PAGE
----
As Labour stands on the brink of a historic election victory, Tom Lowe looks at how Building covered Harold Wilson’s successful campaign 60 years ago.

harold wilson

The UK was at the peak of its postwar economic boom in the autumn of 1964. New orders for contractors had hit record levels in the second quarter of the year, as outlined in figures printed in The Builder in October. The country was also in the midst of a world-dominating cultural revival, with the Swinging Sixties approaching their peak.

From The Archive logo

The optimistic mood played into that autumn’s general election as voters embraced Labour leader Harold Wilson’s promise to sweep away old practices with the “white heat of revolution”. The party won a tiny majority of just four seats that year, replacing a Conservative government that had been in place for 13 years and which had recently been discredited by the Profumo affair.

Below is The Builder’s leading article for the week before the 15 October poll – and excerpts from its coverage in the weeks that followed.

Leader, 9 October 1964

Building and the Election

The outcome of polling next Thursday may, to put it mildly, be crucial for the building industry. The chief contenders in the election want to build a new prosperous Britain with a purpose. From their manifestos and utterances, the political parties are committing the building industry to an ever-increasing load of work. By itself this will create problems demanding the best possible leadership from the heads of the industry and the government, and this prompts The Builder to ask a few pertinent questions:

Will the vast capital investment programmes in the private and public sectors of the economy be sustained in an atmosphere of confidence? 

Archives 1964 election text

Text as printed in The Builder in October 1964

Will they be even better organised in the sense that the load of building is spread throughout the country and there is some pattern of priorities?

Which government would do most to ensure a better built environment, accepting as one must that the existing town and country planning machine needs a thorough overhaul?

Come what may next Thursday, would the industry and its associated professions side with the government of the nation’s choice and rise to even greater heights of achievements?

Given the right encouragement the industry’s answer to the last is short and simple - “Yes”. With the direct threat of nationalisation no longer an issue and a Socialist policy which has many common factors with that of the outgoing government, the building industry has less to fear from this election if Britain puts Labour in office. However, the million dollar question mark that hovers in the air is whether under a Labour government the British economy would remain sufficiently healthy to carry the stupendous building programmes that the politicians and the people want.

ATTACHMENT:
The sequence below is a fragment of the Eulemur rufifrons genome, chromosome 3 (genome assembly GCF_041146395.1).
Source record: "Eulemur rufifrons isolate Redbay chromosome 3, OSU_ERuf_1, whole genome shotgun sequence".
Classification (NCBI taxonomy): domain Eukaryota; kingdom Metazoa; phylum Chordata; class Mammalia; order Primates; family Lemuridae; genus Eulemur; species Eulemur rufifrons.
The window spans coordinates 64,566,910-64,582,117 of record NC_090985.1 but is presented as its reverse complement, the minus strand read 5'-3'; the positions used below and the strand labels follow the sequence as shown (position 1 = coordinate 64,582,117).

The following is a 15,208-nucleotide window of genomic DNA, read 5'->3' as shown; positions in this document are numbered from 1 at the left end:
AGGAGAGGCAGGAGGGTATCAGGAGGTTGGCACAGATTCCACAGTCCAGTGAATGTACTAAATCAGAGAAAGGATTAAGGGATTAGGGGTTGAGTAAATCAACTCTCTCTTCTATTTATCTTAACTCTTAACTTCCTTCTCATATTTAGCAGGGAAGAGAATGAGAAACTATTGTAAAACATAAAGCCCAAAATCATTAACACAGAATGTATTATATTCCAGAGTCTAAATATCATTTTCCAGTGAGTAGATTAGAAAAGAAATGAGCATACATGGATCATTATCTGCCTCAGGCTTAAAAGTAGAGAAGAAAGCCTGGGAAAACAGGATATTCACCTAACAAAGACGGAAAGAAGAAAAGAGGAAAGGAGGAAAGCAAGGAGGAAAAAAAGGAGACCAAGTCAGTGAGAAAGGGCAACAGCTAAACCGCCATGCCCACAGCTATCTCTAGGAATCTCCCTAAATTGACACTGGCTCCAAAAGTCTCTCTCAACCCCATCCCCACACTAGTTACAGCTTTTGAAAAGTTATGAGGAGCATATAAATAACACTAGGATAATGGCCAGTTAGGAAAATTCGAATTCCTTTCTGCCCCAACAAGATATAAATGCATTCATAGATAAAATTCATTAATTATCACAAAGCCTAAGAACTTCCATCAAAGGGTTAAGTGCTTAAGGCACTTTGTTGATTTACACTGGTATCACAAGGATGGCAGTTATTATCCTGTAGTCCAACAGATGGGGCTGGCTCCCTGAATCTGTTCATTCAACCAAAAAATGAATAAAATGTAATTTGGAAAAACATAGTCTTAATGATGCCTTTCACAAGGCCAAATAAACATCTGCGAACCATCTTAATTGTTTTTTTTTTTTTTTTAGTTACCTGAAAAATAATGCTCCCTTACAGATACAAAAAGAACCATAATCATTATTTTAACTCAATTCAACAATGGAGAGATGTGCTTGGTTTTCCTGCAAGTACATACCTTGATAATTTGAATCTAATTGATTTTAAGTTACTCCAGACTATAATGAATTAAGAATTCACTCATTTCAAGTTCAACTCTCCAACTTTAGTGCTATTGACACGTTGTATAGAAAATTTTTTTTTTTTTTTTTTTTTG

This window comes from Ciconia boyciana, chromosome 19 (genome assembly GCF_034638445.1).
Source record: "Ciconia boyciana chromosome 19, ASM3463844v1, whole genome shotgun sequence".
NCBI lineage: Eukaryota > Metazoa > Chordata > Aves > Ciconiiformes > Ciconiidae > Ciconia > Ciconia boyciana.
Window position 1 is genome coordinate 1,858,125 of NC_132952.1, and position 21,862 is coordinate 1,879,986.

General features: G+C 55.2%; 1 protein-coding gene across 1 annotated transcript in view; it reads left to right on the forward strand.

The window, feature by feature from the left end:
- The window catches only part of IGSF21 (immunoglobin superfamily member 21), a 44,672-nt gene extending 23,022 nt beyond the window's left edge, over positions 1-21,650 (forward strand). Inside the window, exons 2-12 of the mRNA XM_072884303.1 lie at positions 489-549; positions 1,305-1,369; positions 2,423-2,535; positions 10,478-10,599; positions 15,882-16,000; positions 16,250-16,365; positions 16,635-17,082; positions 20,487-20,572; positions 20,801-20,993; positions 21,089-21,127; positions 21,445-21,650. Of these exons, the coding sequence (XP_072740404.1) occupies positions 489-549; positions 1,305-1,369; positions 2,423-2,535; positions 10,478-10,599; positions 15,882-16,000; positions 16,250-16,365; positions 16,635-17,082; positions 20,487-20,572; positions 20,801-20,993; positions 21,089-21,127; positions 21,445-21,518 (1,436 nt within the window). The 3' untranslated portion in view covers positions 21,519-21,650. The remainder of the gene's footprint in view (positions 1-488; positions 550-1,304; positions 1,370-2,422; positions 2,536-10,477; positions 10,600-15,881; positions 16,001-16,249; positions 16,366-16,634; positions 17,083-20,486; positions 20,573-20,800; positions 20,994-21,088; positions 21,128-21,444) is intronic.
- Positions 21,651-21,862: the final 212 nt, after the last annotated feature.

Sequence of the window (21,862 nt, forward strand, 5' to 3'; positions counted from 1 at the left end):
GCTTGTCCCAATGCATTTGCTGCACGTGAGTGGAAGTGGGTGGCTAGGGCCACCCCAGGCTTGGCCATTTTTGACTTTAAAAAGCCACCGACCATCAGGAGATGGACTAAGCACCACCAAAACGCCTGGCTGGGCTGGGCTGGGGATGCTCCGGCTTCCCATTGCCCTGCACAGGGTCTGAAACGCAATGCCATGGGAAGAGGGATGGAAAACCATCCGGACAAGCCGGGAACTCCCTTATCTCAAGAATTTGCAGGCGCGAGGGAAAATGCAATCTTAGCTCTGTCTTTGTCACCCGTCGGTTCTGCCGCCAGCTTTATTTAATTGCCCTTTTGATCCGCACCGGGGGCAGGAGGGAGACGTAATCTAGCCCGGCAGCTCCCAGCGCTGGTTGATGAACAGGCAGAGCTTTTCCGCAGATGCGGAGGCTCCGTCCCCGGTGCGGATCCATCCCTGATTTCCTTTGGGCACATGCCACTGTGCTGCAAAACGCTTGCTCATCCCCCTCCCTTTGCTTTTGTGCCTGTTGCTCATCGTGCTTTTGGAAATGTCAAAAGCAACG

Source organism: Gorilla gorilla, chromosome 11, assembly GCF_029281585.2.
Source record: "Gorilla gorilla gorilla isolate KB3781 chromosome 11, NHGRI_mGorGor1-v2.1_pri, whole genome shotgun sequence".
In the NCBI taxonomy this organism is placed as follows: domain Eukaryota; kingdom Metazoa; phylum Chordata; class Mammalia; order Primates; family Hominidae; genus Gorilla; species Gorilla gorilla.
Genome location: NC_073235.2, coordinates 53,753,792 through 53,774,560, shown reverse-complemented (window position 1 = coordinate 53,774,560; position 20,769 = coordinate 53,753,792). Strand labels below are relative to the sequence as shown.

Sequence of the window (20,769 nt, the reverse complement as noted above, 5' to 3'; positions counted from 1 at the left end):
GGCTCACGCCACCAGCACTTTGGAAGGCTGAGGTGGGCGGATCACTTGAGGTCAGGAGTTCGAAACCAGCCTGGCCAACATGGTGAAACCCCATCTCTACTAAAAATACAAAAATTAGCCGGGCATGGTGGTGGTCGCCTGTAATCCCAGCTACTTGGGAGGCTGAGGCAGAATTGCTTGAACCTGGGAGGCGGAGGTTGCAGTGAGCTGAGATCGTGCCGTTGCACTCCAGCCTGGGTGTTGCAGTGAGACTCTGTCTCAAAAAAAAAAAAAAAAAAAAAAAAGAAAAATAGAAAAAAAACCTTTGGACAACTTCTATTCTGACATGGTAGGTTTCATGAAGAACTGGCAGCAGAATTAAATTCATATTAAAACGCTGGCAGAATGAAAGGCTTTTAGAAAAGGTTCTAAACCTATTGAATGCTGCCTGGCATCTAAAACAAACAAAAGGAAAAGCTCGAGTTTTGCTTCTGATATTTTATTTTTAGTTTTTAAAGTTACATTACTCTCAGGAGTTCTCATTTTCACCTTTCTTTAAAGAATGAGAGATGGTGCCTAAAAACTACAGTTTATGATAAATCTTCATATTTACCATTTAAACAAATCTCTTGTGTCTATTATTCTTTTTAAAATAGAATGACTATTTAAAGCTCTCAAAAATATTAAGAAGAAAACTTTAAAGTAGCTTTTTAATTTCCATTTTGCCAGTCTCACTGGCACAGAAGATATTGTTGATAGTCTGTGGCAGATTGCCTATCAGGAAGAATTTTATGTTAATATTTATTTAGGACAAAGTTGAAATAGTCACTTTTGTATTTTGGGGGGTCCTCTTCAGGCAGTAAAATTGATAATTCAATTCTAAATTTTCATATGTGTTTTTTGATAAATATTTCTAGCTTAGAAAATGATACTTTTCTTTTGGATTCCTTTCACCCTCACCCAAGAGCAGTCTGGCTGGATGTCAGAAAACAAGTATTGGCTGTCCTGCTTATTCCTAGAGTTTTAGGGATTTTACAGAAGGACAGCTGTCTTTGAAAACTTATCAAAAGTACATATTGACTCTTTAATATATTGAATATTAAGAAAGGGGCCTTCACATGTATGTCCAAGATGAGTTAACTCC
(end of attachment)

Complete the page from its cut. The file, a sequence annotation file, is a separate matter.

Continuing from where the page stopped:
In their years of office the Conservatives have had this problem. Only in comparatively recent times, since Mr Harold Macmillan expanded the functions of the Ministry of Works and put Mr Rippon in office, have they made the right sort of effort to put the building industry at the heart of State affairs where it must be if Britain is to be an even better place to live in. There has been a proliferation of White Papers, vast empire building and Rippon development at the MOPBW; now is the time to consolidate the events of the past two years. That is why this election comes at such a crucial stage.

According to many political and financial pundits, a financial crisis is looming. Within the limits imposed by the election campaign, MR Reginald Maudling, Chancellor of the Exchequer, has conceded that all is not well, so after next Thursday we shall quickly learn the true state of affairs. Then the building industry must make its voice heard clearly for there must be no upheaval. But when most people go to the polls next week, the fortunes of the building industry will probably be furthermost from their minds.

The general economic position, housing, land prices, pensions, the cost of living: these are more likely to influence electors who have not already made their decision. The Conservatives besides pointing to immense achievements on the housing front have admitted severe problems in certain areas, promising to tackle them with renewed vigour. To some extent they have been inhibited in their argument of their case for the new Housing Act, the scope of which is not generally realised, has not had time to bite, but at least it is on the Statute Book.

The main controversy has settled over interest rates for housing and the Labour Party’s proposed Crown Land Commission and their new ‘Crownhold’ system, the sheer complication of which is bound to cause anxiety. But while the Conservatives may damn it to the ends of the earth, they ought not to lose sight of the concern that exists about the rising price of housing and land. Labour argue that if Britain can maintain a 4 per cent growth rate, their plans for housing and land and other social necessities will be possible.

But the difficulties will be immense, although to be fair, Mr Michael Stewart, Labour’s housing spokesman, acknowledges their existence. But, he and others say, someone must make an effort somewhere. There have even been strong hints of house price control. These and other points are more fully developed in an article from a Special Correspondent on page 771. 

The sheer lack of having the machinery of government at their disposal must place some limitation upon the extent to which Labour can elaborate their Crown Land Commission proposals, but a careful study of all they have had to say leaves so many doubts remaining that it is practically impossible to visualise it achieving its main purpose. On the other hand, the Conservatives are apt to be too complacent about land and house prices; all their efforts to influence or restrain the cost of purchase have so far failed. They reveal an almost pathetic helplessness to deal with a situation on which public opinion feels deeply. The general controversy on housing only goes to stress the vital necessity of increasing the total stock of houses.